The petrology, geochemistry, and age of lunar regolith breccias Miller Range 090036 and 090070: Insights into the crustal history of the Moon

1,2A. Calzada-Diaz,3K. H. Joy,1,2I. A. Crawford,4S. Strekopytov
Meteoritics & Planetary Science (in Press) Link to Article [DOI: 10.1111/maps.12737]
1Department of Earth and Planetary Sciences, Birkbeck College, London WC1E 7HX, UK
2Centre for Planetary Sciences UCL/Birkbeck, London WC1E 7HX, UK
3School of Earth and Environmental Sciences, University of Manchester, Manchester M13 9PL, UK
4Imaging and Analysis Centre, Natural History Museum, London SW7 5BD, UK
Published by arrangement with John Wiley & Sons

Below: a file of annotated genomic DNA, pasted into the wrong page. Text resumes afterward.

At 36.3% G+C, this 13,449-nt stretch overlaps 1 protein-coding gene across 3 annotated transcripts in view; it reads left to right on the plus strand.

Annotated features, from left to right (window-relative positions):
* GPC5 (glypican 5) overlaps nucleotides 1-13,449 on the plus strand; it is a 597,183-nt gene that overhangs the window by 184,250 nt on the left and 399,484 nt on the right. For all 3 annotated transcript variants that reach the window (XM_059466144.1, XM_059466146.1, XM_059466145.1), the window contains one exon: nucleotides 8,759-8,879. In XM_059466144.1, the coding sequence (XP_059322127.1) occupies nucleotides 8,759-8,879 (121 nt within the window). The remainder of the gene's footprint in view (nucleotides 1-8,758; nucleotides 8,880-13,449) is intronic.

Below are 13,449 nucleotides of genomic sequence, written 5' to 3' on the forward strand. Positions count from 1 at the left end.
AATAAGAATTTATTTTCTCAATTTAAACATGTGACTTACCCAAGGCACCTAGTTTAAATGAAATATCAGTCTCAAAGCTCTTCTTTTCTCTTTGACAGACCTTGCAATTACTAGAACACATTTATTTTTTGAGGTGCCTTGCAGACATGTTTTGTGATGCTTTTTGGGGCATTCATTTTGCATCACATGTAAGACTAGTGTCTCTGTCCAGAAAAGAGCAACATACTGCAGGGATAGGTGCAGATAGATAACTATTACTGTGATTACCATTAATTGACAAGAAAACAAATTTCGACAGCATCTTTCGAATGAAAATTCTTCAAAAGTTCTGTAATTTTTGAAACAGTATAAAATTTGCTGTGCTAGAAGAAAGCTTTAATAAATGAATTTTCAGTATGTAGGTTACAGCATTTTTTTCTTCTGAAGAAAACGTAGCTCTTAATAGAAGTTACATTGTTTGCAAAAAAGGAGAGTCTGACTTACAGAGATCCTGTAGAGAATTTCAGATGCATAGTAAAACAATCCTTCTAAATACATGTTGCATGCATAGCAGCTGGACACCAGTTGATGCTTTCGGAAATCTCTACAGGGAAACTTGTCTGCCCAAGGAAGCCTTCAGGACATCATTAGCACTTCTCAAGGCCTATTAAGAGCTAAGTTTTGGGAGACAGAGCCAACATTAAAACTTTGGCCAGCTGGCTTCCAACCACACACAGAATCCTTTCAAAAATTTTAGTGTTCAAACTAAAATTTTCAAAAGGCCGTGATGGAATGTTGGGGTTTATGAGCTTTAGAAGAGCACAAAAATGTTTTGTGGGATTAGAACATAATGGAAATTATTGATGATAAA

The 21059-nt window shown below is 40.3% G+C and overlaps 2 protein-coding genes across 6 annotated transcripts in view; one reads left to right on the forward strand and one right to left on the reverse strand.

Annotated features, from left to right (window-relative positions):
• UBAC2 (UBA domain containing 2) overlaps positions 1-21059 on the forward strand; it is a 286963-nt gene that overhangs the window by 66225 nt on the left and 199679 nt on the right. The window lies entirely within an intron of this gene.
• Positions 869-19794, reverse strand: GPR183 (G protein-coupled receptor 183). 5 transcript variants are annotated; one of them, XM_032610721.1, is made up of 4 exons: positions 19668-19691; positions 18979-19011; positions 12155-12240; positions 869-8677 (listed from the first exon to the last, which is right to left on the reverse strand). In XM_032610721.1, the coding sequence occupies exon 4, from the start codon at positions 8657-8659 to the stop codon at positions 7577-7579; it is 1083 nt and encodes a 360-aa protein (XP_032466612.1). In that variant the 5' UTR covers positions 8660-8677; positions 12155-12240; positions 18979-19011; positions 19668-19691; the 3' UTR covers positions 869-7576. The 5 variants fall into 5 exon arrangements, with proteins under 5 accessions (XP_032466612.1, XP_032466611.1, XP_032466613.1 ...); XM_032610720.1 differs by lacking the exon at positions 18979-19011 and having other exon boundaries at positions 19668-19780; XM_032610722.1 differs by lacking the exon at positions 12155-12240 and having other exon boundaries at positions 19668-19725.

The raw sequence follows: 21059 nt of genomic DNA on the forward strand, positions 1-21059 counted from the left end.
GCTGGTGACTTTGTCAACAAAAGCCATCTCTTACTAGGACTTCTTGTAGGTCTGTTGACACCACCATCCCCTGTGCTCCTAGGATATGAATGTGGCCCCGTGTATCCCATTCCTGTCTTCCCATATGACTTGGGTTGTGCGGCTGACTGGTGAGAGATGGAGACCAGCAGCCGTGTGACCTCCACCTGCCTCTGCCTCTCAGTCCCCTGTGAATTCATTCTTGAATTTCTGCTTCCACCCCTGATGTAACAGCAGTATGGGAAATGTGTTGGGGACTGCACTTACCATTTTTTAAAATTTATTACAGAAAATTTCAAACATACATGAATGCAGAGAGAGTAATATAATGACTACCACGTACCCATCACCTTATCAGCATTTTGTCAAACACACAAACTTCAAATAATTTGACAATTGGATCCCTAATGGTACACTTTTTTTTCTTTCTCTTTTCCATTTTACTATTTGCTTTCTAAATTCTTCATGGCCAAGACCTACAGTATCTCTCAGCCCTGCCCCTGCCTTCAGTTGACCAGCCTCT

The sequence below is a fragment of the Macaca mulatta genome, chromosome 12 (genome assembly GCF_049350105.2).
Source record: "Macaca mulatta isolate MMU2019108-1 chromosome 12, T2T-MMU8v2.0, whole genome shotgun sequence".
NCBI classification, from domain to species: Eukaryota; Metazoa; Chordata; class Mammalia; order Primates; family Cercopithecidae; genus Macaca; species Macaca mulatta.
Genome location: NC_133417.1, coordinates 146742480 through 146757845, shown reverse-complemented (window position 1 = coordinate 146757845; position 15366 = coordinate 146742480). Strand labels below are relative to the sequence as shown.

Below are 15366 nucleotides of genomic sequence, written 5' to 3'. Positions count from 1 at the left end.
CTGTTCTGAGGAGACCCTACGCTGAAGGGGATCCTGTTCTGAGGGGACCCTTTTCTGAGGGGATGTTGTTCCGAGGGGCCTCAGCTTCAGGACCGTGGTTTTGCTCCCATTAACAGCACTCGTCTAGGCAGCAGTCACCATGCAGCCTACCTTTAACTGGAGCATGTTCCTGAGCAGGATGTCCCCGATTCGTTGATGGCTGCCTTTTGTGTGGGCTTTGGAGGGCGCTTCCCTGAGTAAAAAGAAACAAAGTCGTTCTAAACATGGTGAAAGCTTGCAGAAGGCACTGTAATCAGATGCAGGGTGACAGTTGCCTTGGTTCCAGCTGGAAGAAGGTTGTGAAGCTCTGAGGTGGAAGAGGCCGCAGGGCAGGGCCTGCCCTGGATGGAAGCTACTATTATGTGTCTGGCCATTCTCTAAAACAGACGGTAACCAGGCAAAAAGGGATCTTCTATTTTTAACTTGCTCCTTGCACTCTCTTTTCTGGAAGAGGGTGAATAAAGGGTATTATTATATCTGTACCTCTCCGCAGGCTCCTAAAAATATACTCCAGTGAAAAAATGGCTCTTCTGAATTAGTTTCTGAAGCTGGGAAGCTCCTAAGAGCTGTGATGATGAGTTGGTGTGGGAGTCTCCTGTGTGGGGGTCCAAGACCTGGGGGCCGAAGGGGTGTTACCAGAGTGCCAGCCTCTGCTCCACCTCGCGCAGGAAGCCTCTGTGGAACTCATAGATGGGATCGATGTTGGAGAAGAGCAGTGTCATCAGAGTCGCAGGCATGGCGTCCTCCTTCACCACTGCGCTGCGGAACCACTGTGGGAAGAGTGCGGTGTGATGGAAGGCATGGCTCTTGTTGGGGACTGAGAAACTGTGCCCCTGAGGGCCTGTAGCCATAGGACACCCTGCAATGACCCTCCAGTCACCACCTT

Meteorites ejected from the surface of the Moon as a result of impact events are an important source of lunar material in addition to Apollo and Luna samples. Here, we report bulk element composition, mineral chemistry, age, and petrography of Miller Range (MIL) 090036 and 090070 lunar meteorites. MIL 090036 and 090070 are both anorthositic regolith breccias consisting of mineral fragments and lithic clasts in a glassy matrix. They are not paired and represent sampling of two distinct regions of the lunar crust that have protoliths similar to ferroan anorthosites. 40Ar-39Ar chronology performed on two subsplits of MIL 090070,33 (a pale clast impact melt and a dark glassy melt component) shows that the sample underwent two main degassing events, one at ~3.88 Ga and another at ~3.65 Ga. The cosmic ray exposure data obtained from MIL 090070 are consistent with a short (~8–9 Ma) exposure close to the lunar surface. Bulk-rock FeO, TiO2, and Th concentrations in both samples were compared with 2-degree Lunar Prospector Gamma Ray Spectrometer (LP-GRS) data sets to determine areas of the lunar surface where the regolith matches the abundances observed on the sample. We find that MIL 090036 bulk rock is compositionally most similar to regolith surrounding the Procellarum KREEP Terrane, whereas MIL 090070 best matches regolith in the feldspathic highlands terrane on the lunar farside. Our results suggest that some areas of the lunar farside crust are composed of ferroan anorthosite, and that the samples shed light on the evolution and impact bombardment history of the ancient lunar highlands.

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